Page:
Aug 16, 2018 - 12:32 AM
Addressing a hiring manager as 'sir' or 'madam' is presumptuous, even if you think you know the gender of the person based off of his or her name. If you presume wrongly, you may ruin your chances of getting a job you are otherwise qualified for. If you want to know the right way to start a cover letter, consider the information shared by The Muse.
The Muse suggests avoiding gender titles entirely if an in depth online search does not reveal a photo of the person. That said, always use a name if you can find one. If you can locate the name of the hiring manager, great! Use his or her name. However, if you cannot find the name of a hiring manager but can find the name of a higher up, use the name of the person who is most likely to care about your application. For instance, if you desire a copywriting role, address your letter to the head of editorial.
When all else fails, address your letter to a job title, such as "Editor in Chief." In short, if you want to know whether or not you should start a cover letter with 'Dear Sir' or 'Dear Madam', the answer is no, you should not.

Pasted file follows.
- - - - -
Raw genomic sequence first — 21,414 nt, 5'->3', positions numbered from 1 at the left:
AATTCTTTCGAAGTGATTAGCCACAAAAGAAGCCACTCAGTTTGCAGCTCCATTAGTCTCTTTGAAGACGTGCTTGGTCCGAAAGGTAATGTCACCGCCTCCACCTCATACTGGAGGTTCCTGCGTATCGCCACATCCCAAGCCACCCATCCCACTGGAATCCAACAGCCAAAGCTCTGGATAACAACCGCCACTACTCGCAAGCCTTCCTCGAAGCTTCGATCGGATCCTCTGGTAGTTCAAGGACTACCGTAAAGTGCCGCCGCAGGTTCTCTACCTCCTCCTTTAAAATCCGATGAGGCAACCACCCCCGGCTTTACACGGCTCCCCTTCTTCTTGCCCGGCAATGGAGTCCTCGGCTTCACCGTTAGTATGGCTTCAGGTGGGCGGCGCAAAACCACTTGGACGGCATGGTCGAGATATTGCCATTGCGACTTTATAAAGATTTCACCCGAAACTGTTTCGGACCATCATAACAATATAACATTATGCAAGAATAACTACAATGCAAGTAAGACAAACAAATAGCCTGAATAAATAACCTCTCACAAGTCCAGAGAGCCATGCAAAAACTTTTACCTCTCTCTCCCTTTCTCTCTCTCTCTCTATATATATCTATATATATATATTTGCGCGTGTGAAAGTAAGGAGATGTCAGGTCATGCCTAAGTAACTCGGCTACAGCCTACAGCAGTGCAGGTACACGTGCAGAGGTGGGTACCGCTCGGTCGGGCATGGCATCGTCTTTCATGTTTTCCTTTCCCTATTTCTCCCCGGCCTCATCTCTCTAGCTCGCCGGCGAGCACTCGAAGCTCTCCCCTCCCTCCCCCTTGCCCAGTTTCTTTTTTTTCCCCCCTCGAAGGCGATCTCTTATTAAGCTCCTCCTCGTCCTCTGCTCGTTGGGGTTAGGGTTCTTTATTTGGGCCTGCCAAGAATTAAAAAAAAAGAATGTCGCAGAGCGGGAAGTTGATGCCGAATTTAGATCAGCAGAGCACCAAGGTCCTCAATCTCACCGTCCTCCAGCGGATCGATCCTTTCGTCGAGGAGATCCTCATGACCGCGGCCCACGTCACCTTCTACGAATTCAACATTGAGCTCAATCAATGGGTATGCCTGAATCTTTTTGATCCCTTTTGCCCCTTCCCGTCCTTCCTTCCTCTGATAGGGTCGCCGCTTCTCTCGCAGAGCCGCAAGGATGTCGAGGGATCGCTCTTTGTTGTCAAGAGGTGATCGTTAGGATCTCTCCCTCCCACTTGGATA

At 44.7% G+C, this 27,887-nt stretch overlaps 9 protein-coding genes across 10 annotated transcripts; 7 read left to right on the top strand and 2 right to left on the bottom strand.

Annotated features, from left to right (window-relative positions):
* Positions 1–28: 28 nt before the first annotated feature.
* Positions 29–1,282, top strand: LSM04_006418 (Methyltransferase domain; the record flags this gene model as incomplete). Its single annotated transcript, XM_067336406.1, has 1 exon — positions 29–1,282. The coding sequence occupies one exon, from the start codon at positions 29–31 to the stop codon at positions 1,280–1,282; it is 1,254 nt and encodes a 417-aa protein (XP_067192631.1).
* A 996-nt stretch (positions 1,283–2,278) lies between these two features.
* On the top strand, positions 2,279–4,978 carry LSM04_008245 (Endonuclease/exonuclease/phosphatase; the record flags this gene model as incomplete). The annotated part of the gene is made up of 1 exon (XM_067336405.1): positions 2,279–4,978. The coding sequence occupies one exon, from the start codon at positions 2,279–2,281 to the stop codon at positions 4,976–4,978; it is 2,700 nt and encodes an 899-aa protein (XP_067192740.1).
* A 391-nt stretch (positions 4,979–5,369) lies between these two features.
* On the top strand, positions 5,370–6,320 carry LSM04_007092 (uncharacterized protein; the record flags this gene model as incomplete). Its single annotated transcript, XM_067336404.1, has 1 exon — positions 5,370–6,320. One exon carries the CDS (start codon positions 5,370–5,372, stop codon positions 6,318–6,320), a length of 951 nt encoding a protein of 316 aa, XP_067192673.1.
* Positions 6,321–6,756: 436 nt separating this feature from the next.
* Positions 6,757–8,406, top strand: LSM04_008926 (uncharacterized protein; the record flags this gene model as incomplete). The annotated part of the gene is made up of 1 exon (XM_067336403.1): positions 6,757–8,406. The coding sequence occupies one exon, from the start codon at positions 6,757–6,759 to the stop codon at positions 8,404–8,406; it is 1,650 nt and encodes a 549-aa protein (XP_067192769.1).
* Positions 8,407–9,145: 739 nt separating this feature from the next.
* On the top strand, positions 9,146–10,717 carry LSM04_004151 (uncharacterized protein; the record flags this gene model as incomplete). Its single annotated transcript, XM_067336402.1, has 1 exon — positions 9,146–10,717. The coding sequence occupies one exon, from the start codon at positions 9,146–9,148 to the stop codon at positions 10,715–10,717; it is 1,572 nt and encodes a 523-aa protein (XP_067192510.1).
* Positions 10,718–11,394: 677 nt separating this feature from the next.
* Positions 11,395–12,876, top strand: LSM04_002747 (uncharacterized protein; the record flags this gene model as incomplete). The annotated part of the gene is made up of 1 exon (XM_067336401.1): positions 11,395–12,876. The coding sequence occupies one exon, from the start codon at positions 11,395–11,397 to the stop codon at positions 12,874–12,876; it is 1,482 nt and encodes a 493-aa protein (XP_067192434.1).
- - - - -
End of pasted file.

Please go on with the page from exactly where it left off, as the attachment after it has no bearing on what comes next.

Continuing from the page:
Sep 28, 2018 - 04:15 PM
You should not start a cover letter with “Dear Sir” or “Dear Madam” because it is too formal and too impersonal. In addition, you run the risk of sending a “Dear Sir” to a female hiring manager and vice versa. Start-up companies, which usually have much more informal cultures, may also be turned off by the formal tone, and may prematurely conclude that you wouldn’t be a good fit. Whether you’re sending the letter to a start-up employer, or a more traditional employer, do your best to try and find the name of the hiring manager by looking online (try LinkedIn) or by calling the company directly for the name.
If you call the company, simply explain that you would like the name for your cover letter. If you found the job through LinkedIn, the name of the person creating the ad is often listed, and he or she may be able to give you the name of the hiring manager. If you can’t find the name, use “Dear Hiring Manager,” or use the name of the company CEO or other executives that would oversee the department offering the job. “Dear Hiring Manager” is always a safe bet if you can’t locate a specific name.